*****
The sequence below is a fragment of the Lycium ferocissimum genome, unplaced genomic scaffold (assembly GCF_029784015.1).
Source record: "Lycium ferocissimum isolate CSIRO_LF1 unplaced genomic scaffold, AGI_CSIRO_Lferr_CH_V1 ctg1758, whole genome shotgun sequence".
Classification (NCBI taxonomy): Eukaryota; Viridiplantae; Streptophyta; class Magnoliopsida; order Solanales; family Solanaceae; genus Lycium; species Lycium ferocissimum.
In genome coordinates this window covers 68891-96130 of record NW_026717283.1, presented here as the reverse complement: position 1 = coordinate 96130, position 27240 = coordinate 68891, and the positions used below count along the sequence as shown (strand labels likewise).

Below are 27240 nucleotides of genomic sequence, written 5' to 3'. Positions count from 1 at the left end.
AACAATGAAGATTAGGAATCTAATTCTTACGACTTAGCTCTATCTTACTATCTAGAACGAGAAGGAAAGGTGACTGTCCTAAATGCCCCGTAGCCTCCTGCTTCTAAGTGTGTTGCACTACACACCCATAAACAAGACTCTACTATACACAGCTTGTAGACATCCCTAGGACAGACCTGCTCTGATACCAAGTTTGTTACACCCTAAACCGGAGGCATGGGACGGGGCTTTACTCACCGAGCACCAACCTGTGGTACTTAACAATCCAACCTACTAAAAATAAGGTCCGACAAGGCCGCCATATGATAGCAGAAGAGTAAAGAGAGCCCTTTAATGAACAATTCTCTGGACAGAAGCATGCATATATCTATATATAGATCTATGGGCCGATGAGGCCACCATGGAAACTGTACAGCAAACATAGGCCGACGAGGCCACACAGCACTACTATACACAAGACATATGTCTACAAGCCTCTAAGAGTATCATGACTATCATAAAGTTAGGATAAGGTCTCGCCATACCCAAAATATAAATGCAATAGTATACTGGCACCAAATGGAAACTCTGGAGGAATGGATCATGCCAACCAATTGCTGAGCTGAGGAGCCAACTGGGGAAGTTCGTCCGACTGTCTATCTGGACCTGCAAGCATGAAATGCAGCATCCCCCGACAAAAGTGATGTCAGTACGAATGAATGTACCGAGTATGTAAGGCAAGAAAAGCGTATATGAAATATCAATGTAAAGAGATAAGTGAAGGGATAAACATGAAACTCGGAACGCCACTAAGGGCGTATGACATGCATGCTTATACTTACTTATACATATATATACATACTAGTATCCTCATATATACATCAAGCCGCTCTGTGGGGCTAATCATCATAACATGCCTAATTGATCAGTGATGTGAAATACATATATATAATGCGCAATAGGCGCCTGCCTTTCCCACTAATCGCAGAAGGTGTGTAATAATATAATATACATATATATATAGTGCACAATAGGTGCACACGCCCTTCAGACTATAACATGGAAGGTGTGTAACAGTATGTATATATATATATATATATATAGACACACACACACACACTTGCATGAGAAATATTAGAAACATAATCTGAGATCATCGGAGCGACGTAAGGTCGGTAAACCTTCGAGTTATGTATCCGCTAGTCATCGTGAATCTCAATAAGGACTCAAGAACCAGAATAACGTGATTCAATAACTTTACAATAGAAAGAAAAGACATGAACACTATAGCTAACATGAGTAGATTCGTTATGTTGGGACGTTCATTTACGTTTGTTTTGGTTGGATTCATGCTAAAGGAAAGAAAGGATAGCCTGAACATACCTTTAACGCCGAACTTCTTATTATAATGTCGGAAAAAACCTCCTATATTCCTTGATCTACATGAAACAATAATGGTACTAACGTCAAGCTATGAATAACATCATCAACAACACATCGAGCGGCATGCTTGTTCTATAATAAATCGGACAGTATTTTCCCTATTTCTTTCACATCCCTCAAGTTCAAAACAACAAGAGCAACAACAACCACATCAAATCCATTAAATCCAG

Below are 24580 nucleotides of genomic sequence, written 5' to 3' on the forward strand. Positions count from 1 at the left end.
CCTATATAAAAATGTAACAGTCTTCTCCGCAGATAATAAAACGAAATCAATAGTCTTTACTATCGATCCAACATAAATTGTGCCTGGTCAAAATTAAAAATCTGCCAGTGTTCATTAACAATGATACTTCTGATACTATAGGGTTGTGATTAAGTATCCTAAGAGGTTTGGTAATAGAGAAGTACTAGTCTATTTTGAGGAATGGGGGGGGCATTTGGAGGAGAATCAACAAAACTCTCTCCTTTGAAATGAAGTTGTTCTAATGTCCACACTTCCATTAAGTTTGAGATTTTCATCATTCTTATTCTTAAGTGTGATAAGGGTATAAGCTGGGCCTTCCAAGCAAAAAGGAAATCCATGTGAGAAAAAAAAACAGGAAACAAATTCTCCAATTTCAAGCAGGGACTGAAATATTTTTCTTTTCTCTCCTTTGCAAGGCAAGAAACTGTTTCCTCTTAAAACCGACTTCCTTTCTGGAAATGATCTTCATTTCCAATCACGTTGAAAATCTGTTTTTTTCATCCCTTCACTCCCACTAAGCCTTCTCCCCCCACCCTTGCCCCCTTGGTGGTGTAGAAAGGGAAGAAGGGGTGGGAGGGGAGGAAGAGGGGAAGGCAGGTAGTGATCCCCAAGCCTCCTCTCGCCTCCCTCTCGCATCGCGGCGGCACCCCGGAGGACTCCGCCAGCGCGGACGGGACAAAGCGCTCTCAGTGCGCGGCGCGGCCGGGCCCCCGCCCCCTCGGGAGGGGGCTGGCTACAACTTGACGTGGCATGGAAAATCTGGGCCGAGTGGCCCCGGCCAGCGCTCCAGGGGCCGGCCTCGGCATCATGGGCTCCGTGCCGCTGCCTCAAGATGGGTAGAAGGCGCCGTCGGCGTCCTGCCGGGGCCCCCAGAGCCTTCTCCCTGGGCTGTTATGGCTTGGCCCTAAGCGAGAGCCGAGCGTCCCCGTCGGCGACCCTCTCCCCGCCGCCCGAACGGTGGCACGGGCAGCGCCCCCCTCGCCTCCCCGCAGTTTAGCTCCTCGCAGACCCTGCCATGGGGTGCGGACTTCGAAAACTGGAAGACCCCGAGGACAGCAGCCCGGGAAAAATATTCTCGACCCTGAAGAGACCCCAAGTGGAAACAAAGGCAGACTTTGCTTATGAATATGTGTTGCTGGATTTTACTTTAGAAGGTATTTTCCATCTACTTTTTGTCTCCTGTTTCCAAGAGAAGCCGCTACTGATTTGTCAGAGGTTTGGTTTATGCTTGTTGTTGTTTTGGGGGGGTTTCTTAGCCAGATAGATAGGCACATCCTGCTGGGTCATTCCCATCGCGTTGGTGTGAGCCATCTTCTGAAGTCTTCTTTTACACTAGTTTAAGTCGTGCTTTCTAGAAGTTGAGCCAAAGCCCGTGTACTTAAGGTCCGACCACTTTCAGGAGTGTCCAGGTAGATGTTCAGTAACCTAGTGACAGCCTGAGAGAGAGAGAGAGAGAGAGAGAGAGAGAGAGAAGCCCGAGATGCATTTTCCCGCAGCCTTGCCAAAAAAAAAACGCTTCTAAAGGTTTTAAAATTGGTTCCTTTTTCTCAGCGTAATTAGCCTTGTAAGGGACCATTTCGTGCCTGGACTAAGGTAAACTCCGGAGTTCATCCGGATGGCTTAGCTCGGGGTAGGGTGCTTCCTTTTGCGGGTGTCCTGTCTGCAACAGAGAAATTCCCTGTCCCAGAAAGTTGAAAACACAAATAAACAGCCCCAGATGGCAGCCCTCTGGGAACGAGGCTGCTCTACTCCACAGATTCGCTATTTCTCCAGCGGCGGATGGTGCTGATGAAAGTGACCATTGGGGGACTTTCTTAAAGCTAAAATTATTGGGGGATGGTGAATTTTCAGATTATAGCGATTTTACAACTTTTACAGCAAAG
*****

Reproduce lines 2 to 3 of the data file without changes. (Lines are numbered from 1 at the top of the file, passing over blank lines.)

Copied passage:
Source record: "Lycium ferocissimum isolate CSIRO_LF1 unplaced genomic scaffold, AGI_CSIRO_Lferr_CH_V1 ctg1758, whole genome shotgun sequence".
Classification (NCBI taxonomy): Eukaryota; Viridiplantae; Streptophyta; class Magnoliopsida; order Solanales; family Solanaceae; genus Lycium; species Lycium ferocissimum.